Updated Nov 20, 2021 - Science

Archaeologists dig into digital data

 Illustration of a magnifying glass, trowel, brush, flashlight and computer mouse.

Illustration: Shoshana Gordon/Axios

Hidden parts of deep human history are being revealed by digital tools that generate new troves of data for archaeologists to analyze and preserve.

Why it matters: On-the-ground excavation can be expensive, time-intensive and destructive. Digital techniques — if researchers can access them — could help to focus their search and hasten discoveries.

  • Archaeology for the past 150 years has been a "hit and miss practice," says Elaine Sullivan, an Egyptologist at the University of California, Santa Cruz.
  • "These new technologies are allowing us to think more carefully about where we do hand excavation and where we can learn without excavating at all."

What's happening: Light detecting and ranging (lidar) measurements, virtual reality, 3D modeling and other technologies have become powerful tools for archaeologists.

  • Aircraft-based lidar — which emits a laser pulse and measures the return time of light reflected from an object or feature of a landscape to determine the distance to it — can penetrate vegetation and give a precise 3D image of the ground below.
  • But it has also revealed massive features concealed by their sheer size, even in more open land.

In a recent study, archaeologists analyzed lidar data and found nearly 500 new Mesoamerican sites across a large swath of southern Mexico.

  • "Many sites were hidden in plain sight," says archaeologist Takeshi Inomata of the University of Arizona.
  • The structures were likely built between 1050 B.C. and 400 B.C., and features of their remnants suggest the Olmec and the Maya civilizations interacted, Inomata and his colleagues report in the journal Nature Human Behaviour.

The intrigue: Mayans built a large structure — Aguada Fénix — between 1,000 and 800 B.C., just as they were transitioning to a more sedentary way of life, but "we don't see evidence of very much developed social inequality," Inomata says.

  • The site — and a handful of others — is part of emerging evidence that suggests the construction of monuments, cultural centers and other features of civilization might not depend on societies developing the hierarchy and inequality that was long seen as an inevitable consequence of development.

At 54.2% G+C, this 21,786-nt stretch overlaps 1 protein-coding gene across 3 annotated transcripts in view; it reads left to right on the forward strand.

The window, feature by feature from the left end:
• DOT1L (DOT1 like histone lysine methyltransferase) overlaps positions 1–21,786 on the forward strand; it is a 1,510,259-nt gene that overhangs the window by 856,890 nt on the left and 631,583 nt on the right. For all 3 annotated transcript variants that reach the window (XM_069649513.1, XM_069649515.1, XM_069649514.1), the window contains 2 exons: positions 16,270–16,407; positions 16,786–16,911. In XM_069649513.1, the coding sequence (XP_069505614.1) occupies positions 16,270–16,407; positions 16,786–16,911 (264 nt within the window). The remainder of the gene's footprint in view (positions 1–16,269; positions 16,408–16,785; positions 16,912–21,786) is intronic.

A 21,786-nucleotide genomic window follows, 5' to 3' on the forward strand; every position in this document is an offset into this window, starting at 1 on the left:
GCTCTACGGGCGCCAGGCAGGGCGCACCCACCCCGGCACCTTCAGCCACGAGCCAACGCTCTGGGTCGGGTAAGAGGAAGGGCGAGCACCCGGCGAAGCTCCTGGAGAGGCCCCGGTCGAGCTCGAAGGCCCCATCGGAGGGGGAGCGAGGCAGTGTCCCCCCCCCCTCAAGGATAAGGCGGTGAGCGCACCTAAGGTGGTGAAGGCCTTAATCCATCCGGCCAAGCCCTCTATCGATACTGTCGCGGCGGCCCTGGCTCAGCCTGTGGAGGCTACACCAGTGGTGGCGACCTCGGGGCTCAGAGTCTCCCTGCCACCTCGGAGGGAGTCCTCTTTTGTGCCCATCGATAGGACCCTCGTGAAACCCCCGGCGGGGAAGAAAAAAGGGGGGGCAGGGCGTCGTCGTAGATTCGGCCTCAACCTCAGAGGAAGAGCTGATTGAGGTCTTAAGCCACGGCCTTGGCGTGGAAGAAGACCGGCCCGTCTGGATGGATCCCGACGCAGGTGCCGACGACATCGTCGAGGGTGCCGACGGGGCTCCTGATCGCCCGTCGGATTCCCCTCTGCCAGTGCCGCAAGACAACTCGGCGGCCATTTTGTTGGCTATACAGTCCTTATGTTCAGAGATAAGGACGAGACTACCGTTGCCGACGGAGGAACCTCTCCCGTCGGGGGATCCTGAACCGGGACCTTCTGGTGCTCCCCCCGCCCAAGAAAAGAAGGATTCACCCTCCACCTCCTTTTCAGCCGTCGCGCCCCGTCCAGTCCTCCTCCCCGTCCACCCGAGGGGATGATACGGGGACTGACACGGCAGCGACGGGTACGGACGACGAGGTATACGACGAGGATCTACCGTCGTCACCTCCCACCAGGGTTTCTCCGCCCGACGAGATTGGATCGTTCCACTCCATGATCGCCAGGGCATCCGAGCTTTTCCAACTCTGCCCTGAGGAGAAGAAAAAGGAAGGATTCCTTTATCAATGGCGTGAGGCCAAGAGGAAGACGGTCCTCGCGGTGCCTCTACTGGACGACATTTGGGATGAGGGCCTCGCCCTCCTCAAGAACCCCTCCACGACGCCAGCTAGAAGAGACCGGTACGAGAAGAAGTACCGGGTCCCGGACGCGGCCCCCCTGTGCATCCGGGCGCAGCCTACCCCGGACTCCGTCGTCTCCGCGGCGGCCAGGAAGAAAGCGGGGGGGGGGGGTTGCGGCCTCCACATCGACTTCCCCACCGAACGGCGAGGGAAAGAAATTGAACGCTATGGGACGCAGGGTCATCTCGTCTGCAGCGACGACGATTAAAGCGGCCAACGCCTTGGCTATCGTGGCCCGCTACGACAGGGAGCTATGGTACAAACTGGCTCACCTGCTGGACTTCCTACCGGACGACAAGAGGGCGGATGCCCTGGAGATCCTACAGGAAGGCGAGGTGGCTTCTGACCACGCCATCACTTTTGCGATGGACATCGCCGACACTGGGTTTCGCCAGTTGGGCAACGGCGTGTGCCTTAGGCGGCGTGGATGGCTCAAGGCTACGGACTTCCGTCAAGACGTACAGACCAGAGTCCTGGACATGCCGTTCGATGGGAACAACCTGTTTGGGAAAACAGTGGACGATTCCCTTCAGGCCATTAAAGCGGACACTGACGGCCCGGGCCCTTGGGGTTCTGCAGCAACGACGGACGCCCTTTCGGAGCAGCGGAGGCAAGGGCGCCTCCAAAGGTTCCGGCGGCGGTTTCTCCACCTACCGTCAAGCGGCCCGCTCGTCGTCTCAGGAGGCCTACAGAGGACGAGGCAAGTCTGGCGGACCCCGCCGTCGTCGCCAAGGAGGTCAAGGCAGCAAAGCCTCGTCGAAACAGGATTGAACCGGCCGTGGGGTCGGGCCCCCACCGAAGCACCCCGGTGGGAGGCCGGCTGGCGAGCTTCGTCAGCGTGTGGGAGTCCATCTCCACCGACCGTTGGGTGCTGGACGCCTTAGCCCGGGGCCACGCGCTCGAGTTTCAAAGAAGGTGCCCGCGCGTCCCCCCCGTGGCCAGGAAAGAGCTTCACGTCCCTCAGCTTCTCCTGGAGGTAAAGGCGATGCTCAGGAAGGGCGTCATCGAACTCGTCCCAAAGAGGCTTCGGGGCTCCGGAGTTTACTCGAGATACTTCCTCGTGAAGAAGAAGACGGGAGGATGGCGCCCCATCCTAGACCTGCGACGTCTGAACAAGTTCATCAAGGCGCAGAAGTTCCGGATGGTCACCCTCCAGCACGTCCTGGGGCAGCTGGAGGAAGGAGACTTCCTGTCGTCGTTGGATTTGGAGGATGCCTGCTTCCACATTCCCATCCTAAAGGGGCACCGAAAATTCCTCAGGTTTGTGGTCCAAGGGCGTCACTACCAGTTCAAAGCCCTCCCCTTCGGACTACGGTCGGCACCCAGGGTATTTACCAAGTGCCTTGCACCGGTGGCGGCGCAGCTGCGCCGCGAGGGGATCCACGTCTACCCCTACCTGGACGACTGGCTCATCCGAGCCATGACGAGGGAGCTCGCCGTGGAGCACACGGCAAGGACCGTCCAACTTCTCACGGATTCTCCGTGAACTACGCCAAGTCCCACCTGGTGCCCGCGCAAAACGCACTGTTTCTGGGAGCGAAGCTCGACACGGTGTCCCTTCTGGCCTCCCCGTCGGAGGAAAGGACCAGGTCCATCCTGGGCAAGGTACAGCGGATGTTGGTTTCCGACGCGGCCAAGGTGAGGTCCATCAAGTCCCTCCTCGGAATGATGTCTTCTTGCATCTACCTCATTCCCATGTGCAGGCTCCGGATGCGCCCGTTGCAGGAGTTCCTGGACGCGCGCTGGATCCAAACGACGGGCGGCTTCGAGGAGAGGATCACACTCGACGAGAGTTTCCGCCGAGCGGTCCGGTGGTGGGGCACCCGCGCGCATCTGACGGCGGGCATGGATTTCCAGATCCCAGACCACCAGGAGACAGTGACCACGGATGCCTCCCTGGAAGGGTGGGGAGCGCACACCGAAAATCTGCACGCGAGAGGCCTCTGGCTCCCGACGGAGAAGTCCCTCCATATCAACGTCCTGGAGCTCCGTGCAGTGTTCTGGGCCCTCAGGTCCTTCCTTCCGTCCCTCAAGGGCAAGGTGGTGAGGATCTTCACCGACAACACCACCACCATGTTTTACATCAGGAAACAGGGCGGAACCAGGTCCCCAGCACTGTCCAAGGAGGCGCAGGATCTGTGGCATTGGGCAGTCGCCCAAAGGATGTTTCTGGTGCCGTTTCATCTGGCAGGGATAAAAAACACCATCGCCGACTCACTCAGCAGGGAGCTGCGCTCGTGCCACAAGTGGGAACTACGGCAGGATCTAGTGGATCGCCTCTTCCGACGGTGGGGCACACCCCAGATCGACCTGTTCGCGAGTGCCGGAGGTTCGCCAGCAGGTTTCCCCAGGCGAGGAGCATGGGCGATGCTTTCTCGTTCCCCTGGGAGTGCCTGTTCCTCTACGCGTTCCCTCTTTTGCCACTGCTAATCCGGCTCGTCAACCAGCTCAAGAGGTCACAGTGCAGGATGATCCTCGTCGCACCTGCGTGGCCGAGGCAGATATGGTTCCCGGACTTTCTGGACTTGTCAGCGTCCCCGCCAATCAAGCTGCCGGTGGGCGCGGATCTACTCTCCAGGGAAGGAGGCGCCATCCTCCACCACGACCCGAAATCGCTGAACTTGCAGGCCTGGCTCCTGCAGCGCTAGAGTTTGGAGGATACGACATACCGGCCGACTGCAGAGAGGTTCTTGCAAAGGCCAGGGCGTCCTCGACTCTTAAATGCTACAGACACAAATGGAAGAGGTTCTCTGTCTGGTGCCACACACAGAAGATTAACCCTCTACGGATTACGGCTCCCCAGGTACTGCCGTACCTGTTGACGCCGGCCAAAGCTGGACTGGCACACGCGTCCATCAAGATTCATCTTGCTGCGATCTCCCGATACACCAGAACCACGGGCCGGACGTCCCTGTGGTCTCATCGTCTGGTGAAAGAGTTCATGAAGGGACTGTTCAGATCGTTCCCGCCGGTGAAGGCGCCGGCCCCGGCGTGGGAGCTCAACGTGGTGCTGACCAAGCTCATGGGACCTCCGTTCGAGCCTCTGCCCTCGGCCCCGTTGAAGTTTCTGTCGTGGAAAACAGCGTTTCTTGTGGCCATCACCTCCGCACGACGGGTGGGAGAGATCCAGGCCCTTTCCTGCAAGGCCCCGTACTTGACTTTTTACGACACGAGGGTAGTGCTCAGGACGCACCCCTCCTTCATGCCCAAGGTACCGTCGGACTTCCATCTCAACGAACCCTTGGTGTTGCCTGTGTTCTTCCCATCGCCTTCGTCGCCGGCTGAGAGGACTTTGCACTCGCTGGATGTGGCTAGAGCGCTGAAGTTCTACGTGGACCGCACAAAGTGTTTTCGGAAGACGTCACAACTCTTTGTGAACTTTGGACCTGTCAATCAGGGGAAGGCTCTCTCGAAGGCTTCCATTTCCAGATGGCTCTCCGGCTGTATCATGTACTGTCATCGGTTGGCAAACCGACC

What's next: Where there's data, there's usually AI close behind, and archaeologists are adapting algorithms to analyze lidar and other data from remote sensing.

  • Leila Character, a graduate student at the University of Texas, Austin, is training a deep learning algorithm for object detection on more than 17,000 features of structures Inomata mapped at one archaeological site. She plans to then run the algorithm on unlabeled data from other sites to try to then find new sites, with confirmation in the field to follow.
  • "You have to ground truth check your results," says Character, who is also using AI to spot shipwrecks from sonar and lidar imagery. "This is not a replacement for archaeological fieldwork."
  • Mapping a large archaeological site can take years without lidar data and days or weeks if the data is available but has to be analyzed by a person. By combining remote sensing and machine learning, it can be done in a day, Character says.

But, but, but: Lidar data is expensive to collect — Inomata's came from a survey done by the Mexican government — compared to other techniques, though less costly than traditional archaeological digs. Some governments also don't allow planes to be flown over sites.

  • And in these early days of AI archaeological analysis, there aren't standard operating procedures for how people are labeling data or what models are being used, Character says.

Artifacts are also getting the digital treatment.

  • Elizabeth Thill, an archaeologist at Indiana University–Purdue University Indianapolis, is working on a project to create 3D scans of about 1,000 marble fragments of the Great Marble Map of Rome, which is thought to depict every ground floor room in ancient Rome.
  • She and her colleagues are creating a VR experience where fragments can be viewed, turned around and set next to others to study them in ways they can't with the actual marble pieces — which range in size from a grapefruit to 150-pound pieces. They're also looking to use AI to piece together the fragments.

What to watch: How the field moves to preserve and standardize all this amassing data.

  • It's not just information about structures and artifacts themselves, but also about the environment objects are excavated from that contains valuable information about connections between artifacts.
  • These objects can never be excavated again, says Sullivan, who is using GIS and 3D modeling to recreate Saqqara, Egypt's oldest known pyramid built around 2630 B.C., and its surroundings.
  • "In 150 years, are archaeologists going to be able to access and reuse this digital data?" Sullivan says. "If the answer is no, we have a real problem."
Go deeper